Cooling With Metro Showers Possible; Windy Desert Zones ; October 2015 Outlook Included.



A longer awaited cooling will begin after today and our models in the member section are pegging metro showers developing later this weekend, with higher winds in the desert areas.  Read the rest of the article to find out the details.

As of now the system is around four days away and has shallow moisture dynamics so what we’re looking at is mainly a coast/valley/foothill type shower event … with drier levels in the desert zones, reserved for wind conditions developing.  But … one of the areas within the forecast area will see rain before everyone else.

Northern and Central California are having rain right now.  An upper level system is approaching California and will drag a tail-end charlie into San Luis Obispo County as early as sunrise on Thursday morning.  So if you’re within the San Luis Obispo County zones, expected some showers to move on through, possibly down to Santa Barbara and maybe Ventura through the day.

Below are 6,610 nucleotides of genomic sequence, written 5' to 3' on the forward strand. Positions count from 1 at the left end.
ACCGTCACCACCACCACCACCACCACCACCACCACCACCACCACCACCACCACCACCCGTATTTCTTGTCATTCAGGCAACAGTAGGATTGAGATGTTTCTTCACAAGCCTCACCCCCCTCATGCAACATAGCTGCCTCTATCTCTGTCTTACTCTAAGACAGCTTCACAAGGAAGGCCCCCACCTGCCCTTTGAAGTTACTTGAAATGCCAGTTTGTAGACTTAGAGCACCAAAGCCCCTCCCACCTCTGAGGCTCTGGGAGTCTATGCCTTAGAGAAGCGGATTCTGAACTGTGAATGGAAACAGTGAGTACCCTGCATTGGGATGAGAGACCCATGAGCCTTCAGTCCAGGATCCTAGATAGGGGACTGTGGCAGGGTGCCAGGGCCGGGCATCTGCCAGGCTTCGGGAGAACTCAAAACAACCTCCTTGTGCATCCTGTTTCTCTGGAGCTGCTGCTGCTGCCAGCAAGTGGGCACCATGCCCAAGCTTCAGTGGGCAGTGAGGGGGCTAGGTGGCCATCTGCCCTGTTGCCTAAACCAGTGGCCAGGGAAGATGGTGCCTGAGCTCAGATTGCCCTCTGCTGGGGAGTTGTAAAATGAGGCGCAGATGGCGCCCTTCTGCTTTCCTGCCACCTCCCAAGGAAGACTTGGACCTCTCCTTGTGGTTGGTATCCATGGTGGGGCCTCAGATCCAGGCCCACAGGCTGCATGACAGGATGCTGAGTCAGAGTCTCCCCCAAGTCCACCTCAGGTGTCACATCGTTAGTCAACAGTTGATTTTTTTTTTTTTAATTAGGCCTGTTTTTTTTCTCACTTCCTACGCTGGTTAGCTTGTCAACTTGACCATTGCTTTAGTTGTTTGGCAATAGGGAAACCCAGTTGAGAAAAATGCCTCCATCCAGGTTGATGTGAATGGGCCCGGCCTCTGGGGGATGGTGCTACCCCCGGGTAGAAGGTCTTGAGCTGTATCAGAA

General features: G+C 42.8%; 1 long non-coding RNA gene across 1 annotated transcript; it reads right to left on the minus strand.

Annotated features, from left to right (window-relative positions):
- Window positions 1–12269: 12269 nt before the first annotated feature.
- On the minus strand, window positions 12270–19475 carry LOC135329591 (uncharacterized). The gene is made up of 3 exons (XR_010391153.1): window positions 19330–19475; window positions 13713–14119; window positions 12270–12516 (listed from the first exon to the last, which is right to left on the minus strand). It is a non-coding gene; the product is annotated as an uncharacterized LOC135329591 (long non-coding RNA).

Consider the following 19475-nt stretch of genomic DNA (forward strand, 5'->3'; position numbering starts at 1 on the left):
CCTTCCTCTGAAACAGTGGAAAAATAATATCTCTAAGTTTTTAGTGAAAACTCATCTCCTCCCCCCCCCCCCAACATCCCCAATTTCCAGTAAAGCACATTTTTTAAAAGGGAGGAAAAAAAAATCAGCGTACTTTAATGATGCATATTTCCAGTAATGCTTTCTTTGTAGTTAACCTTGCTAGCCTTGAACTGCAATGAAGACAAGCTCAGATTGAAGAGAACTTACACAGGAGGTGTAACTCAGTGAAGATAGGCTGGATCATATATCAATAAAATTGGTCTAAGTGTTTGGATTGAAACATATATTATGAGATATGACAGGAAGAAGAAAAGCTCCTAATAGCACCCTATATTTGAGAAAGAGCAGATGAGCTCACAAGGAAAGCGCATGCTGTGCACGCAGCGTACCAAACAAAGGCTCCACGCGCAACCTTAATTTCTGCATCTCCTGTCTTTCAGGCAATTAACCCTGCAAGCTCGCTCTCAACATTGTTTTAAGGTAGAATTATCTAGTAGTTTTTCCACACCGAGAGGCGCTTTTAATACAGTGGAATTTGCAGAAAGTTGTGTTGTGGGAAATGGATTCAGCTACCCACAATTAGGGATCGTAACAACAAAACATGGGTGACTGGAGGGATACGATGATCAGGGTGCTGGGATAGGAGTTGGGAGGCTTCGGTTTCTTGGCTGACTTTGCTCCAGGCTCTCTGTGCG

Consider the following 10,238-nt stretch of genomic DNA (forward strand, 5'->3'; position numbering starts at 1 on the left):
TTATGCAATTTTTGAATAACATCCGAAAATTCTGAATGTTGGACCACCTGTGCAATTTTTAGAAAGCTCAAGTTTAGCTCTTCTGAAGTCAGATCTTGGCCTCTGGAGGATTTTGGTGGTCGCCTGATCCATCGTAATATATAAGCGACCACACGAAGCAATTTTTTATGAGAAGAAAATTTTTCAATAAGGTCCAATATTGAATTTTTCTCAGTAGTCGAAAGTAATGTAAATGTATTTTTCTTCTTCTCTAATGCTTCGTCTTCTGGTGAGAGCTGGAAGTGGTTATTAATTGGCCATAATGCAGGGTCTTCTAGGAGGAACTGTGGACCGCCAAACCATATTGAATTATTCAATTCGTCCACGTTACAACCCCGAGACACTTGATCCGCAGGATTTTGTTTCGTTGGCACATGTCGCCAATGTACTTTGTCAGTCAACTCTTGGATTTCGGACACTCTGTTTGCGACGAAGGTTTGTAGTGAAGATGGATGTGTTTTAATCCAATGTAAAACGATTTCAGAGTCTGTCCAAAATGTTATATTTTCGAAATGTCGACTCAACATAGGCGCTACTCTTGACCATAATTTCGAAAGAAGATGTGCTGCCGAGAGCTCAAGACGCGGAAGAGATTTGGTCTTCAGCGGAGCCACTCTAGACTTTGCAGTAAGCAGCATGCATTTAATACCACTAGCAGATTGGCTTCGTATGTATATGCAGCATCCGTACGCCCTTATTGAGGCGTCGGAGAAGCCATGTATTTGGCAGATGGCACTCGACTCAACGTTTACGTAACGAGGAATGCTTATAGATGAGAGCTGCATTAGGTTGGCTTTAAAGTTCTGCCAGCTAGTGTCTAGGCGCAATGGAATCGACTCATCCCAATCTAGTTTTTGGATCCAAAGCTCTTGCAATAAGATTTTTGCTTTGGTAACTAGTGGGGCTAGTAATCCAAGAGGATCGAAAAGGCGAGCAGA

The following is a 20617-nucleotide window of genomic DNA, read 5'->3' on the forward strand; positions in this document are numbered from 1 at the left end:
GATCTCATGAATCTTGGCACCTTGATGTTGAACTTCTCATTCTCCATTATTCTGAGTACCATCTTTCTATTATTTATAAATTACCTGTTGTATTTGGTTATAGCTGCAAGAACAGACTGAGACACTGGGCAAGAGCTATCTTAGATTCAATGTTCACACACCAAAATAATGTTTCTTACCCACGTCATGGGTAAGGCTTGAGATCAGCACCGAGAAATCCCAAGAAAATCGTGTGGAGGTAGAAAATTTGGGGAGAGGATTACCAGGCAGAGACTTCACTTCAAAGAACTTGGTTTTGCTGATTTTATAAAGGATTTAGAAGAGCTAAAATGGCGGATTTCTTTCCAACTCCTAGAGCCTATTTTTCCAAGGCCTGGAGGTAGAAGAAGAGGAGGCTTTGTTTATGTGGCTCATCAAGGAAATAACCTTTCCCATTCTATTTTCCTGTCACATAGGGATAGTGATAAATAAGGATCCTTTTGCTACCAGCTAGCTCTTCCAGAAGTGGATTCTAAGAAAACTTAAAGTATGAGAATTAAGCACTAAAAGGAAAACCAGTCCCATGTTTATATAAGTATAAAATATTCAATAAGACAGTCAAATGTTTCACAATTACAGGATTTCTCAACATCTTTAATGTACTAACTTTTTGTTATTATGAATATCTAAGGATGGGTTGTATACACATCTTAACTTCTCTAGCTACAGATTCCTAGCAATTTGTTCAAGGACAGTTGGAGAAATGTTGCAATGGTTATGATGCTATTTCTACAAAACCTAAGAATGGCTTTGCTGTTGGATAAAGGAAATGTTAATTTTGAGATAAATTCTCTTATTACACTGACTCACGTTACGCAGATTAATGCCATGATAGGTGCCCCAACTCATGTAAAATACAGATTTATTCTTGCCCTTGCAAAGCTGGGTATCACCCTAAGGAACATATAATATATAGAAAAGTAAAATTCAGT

Another upper level low moves in later in the weekend.  Details are sketch, but a ridge to the south of us would prevent it from moving too far south over us … and stop somewhere in Central California.  This stop will develop a strong surface low over Las Vegas, Nevada.  This surface low would bring in a strong onshore flow pattern around that time … ultimately squeezing the low level moisture out over the metro areas south and west of the mountains.  This is where our up-slope shower activity will come from.  Model 2C and 1E have this pegged very nicely and of course members can see those outcomes in the member section every 12-24 hours before it comes here.

Due to the system not having a full front through the forecast area, it would remain a category 1 in intensity out of the SCWF 1-6 scale and therefore not have a name associated with it.

After this … toward October 10th into the middle part of the month … expecting drier conditions along with an increase in temperatures.

What will the rest of October bring?  Well … long range is showing a pretty bland outlook.  But do NOT despair.  A dry/warm October is common in Super El Nino setups.  1997 and 1982 featured dry and warm Octobers, both were Super El Ninos.  Usually things pick up in November … but peak in December through April with those months having the strongest storms.  We’re just getting started on the hill up the season path to Super El Nino storm activity.

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